7 comments

  1. What do you think about Jon Tennant’s argument that academics are already giving ALL their work to for-profit companies? Why exempt journal publishers from criticism? Why are we not likewise boycotting them? (See http://fossilsandshit.com/researchgate-academia-edu-and-bigger-problems-with-scholarly-publishing/)

    //The issue raised in the article is essentially this: Why should for-profit companies be allowed to generate profits from your research with little transparency? It’s a good question.

    Well, actually, this sounds suspiciously like our entire scholarly publishing ecosystem to me, and it is not clear why Academia.edu is being treated in this way. For decades, for-profit companies have been making vast sums of money from the work of researchers, and often with profit margins in excess of 35%, greater than those even of Google (25%) Apple (29%) and even the largest oil companies like Rio Tinto (23%).

    The traditional scholarly publishing market is worth an estimated $25.2 billion USD each year, most of which is generated through publicly-funded researchers giving their work to free for publishers, having that work reviewed for free by their peers, and then having publishers sell each piece of research for around $40 a copy. Researchers in exchange get to have an extra line on their CV and a trip to the pub to celebrate contributing to publisher’s vast profits, I mean, humanity’s corpus of knowledge. This is a vast, global ecosystem that researchers fuel every day, and one that is undergoing quite a state of upheaval at the moment as more and more researchers realise just how daft the whole thing is.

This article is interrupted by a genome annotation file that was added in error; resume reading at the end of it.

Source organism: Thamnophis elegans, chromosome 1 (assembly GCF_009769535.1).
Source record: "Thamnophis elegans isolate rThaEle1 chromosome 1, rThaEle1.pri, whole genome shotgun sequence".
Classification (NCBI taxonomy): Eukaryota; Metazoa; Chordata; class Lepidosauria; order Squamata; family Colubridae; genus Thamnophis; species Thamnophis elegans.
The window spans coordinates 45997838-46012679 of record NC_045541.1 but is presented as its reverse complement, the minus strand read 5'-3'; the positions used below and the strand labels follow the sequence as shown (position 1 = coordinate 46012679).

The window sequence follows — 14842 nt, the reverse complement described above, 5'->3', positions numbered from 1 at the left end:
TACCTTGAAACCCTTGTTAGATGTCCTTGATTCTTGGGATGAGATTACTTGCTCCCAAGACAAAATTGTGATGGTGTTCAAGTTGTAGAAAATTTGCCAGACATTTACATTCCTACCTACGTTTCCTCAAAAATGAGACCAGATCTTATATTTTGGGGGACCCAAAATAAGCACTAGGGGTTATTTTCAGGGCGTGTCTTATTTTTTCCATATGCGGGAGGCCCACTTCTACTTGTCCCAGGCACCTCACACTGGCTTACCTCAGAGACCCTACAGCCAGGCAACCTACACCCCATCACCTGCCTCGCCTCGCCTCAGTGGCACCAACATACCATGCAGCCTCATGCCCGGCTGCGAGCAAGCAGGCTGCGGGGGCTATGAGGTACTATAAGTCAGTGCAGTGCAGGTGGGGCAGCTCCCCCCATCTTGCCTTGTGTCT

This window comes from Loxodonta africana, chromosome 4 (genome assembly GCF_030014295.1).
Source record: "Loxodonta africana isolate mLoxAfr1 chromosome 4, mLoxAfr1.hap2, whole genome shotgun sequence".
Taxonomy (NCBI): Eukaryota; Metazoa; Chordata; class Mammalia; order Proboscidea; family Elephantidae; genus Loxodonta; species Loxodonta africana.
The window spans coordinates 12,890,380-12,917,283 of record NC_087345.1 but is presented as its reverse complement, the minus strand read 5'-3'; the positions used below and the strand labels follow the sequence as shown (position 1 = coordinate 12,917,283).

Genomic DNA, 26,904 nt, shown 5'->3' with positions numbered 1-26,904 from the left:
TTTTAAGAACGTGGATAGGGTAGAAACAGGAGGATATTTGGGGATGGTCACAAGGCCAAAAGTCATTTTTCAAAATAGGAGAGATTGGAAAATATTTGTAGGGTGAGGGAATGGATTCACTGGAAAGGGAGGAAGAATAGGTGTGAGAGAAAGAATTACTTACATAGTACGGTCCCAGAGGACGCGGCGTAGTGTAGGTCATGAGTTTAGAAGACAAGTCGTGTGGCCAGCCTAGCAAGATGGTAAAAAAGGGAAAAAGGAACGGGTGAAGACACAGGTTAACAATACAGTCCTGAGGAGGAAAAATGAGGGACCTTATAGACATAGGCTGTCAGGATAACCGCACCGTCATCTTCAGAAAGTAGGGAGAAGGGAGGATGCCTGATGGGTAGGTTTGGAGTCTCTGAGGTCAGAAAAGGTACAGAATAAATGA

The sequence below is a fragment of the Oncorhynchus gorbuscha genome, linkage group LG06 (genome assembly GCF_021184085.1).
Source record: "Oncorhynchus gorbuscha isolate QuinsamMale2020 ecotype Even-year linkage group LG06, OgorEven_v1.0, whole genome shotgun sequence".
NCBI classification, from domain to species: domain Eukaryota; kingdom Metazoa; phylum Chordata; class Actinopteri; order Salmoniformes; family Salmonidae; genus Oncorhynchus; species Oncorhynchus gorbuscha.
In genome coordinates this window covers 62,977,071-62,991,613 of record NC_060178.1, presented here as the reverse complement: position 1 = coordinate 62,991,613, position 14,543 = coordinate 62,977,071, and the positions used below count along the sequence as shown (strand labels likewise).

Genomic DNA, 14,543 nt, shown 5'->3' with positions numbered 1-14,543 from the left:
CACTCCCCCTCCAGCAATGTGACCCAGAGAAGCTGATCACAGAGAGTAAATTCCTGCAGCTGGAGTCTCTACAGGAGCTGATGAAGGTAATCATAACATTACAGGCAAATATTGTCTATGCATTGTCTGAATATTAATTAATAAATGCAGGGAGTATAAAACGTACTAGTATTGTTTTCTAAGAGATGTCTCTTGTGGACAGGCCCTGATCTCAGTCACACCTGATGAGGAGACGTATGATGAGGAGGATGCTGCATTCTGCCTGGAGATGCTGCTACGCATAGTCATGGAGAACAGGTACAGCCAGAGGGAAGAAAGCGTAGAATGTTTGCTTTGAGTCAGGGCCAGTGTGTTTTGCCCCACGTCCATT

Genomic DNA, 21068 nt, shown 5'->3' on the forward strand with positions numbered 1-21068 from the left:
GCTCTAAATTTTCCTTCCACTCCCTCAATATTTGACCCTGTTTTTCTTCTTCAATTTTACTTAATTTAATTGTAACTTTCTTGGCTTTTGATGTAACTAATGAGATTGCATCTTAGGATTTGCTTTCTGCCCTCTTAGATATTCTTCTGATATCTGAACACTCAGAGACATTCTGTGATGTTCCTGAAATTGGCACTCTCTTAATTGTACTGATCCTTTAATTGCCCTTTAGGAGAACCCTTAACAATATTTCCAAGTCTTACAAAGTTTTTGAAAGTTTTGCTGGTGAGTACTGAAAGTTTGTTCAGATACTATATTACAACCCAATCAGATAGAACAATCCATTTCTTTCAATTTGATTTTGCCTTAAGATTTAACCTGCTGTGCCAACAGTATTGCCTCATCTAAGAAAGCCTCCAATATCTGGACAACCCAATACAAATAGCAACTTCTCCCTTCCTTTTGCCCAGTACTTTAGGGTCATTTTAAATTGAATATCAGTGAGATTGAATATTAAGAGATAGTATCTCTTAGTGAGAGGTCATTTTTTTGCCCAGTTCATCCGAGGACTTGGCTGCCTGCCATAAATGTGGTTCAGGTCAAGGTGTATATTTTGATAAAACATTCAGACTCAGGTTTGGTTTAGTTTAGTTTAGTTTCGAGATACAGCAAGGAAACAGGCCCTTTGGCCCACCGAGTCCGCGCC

So why are people treating ResearchGate and Academia.edu differently?//

  2. No accusations intended, just sincere questions. Thanks for the links! It seems to me that not just publishers but any system that appropriates knowledge for the profit of few should be criticized. Knowledge more than anything else should be available to all, not just the privileged, the cost of disseminating it borne by all who want to use it. And that won’t turn out to be $20 – $60 or more per paper. Journals, encyclopedias and the other 17th-Century knowledge management methods will eventually go the way of the dinosaur. People want information to be free. No amount of legislation or tradition can long stand against that tsunami.

  3. I read through your Academia.edu and Self-branding article. Very interesting. Wow, what a complex way of doing things, all driven by competition for funding. What about a Wikijournal?

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